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How to Write an Estimate Out for a Construction Job

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You've been asked to submit a bid for a construction development, visited the site, scrutinized the drawings and now you're ready to write your estimate and submit your bid to the client. You may wonder how to do this effectively, so the client can see your calculations and costs clearly and in an informative way, thus providing a good impression of you and your company. There are a number of elements to a clear construction estimate.

Take a piece of quantity paper (a sheet which has vertical lines pre-drawn to provide columns in which you can enter your quantities, units of measurements and rates), or open a new spreadsheet.

Clearly state the development title or name at the top of each page, as well as your business details and those of your potential client.

Give your estimate clear headings, such as "Substructure," "Plumbing," "Electrical" and so on.

Beneath each heading, split out the relevant elements of that portion of construction. For example, the "Substructure" heading will have items such as "Excavating foundation trenches" or "Concrete required" beneath it.

Next to each item, clearly state the quantity you have estimated, the units of measurement, the cost per unit and the final cost. For example, "Concrete: 5 tons at $100 per ton = $500."

You will need to split each element into a separate column--this will make it easy for you to use a formula to calculate the total costs automatically. In the above example, under the headings "Quantity," "Unit" and "Cost," the spreadsheet would simply read "5, t, $100." The total can then be calculated by your software.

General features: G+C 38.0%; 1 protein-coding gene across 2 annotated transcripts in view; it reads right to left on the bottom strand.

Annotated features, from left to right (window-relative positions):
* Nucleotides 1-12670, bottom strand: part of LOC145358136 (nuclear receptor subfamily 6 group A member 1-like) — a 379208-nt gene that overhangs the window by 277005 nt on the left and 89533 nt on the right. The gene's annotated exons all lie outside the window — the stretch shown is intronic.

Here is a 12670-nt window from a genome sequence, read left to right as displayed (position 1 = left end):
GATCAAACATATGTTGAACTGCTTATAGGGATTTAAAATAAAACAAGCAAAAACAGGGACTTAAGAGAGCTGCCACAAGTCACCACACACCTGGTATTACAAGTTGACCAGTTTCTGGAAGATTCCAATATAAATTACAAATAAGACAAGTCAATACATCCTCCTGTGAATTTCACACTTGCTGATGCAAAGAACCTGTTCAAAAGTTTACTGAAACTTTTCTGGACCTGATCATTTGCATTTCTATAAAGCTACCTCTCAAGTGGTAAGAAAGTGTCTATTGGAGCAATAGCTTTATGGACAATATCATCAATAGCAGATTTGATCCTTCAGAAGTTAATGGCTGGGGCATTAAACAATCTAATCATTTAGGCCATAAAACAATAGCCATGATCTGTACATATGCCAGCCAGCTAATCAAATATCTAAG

Provide a subtotal for each heading, so the client can see at a glance the all-in price for substructures, plumbing and so on.

Double-check your sums, costs and quantities to avoid any errors. Make sure you have covered all of your material and labor costs.

Clearly display the total contract sum at the end of your estimate, and state it on the covering letter of your bid.


The more detail, the better. This will show you have been thorough and accurate.


Be prepared to be asked for a reduction in your price. Make sure you know in advance the maximum discount amount you can provide.


About the Author

Ben Wakeling graduated from Coventry University in 2009 with an upper second class honours B.Sc. degree in construction management. Wakeling is also a freelance writer, and works for a number of businesses, such as Demand Studios, Suite 101 and Academic Knowledge.

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